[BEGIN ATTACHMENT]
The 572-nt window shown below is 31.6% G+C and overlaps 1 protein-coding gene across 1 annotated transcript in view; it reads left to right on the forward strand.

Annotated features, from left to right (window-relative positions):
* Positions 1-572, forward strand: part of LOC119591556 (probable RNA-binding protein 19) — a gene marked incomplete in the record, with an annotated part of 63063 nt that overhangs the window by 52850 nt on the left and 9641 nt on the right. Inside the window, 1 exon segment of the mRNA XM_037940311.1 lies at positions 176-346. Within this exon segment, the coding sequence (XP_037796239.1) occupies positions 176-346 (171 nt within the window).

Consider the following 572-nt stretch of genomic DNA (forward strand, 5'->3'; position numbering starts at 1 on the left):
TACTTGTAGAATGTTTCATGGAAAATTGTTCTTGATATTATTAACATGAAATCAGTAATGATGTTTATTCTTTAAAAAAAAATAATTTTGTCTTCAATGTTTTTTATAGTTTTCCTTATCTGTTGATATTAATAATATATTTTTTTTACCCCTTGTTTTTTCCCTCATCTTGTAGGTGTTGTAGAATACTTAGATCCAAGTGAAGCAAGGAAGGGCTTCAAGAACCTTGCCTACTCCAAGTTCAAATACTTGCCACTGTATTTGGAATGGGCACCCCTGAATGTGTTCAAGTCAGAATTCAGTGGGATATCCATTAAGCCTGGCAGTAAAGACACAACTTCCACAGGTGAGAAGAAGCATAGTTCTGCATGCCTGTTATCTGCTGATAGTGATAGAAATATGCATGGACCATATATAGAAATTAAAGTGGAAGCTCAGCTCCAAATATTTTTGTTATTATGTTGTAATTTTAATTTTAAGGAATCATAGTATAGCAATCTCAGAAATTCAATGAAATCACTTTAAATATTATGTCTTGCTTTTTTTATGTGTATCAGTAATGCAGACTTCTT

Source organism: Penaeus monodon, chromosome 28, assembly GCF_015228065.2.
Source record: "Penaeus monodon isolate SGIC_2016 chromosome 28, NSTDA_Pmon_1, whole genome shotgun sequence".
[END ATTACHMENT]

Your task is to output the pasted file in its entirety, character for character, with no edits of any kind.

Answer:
The 572-nt window shown below is 31.6% G+C and overlaps 1 protein-coding gene across 1 annotated transcript in view; it reads left to right on the forward strand.

Annotated features, from left to right (window-relative positions):
* Positions 1-572, forward strand: part of LOC119591556 (probable RNA-binding protein 19) — a gene marked incomplete in the record, with an annotated part of 63063 nt that overhangs the window by 52850 nt on the left and 9641 nt on the right. Inside the window, 1 exon segment of the mRNA XM_037940311.1 lies at positions 176-346. Within this exon segment, the coding sequence (XP_037796239.1) occupies positions 176-346 (171 nt within the window).

Consider the following 572-nt stretch of genomic DNA (forward strand, 5'->3'; position numbering starts at 1 on the left):
TACTTGTAGAATGTTTCATGGAAAATTGTTCTTGATATTATTAACATGAAATCAGTAATGATGTTTATTCTTTAAAAAAAAATAATTTTGTCTTCAATGTTTTTTATAGTTTTCCTTATCTGTTGATATTAATAATATATTTTTTTTACCCCTTGTTTTTTCCCTCATCTTGTAGGTGTTGTAGAATACTTAGATCCAAGTGAAGCAAGGAAGGGCTTCAAGAACCTTGCCTACTCCAAGTTCAAATACTTGCCACTGTATTTGGAATGGGCACCCCTGAATGTGTTCAAGTCAGAATTCAGTGGGATATCCATTAAGCCTGGCAGTAAAGACACAACTTCCACAGGTGAGAAGAAGCATAGTTCTGCATGCCTGTTATCTGCTGATAGTGATAGAAATATGCATGGACCATATATAGAAATTAAAGTGGAAGCTCAGCTCCAAATATTTTTGTTATTATGTTGTAATTTTAATTTTAAGGAATCATAGTATAGCAATCTCAGAAATTCAATGAAATCACTTTAAATATTATGTCTTGCTTTTTTTATGTGTATCAGTAATGCAGACTTCTT

Source organism: Penaeus monodon, chromosome 28, assembly GCF_015228065.2.
Source record: "Penaeus monodon isolate SGIC_2016 chromosome 28, NSTDA_Pmon_1, whole genome shotgun sequence".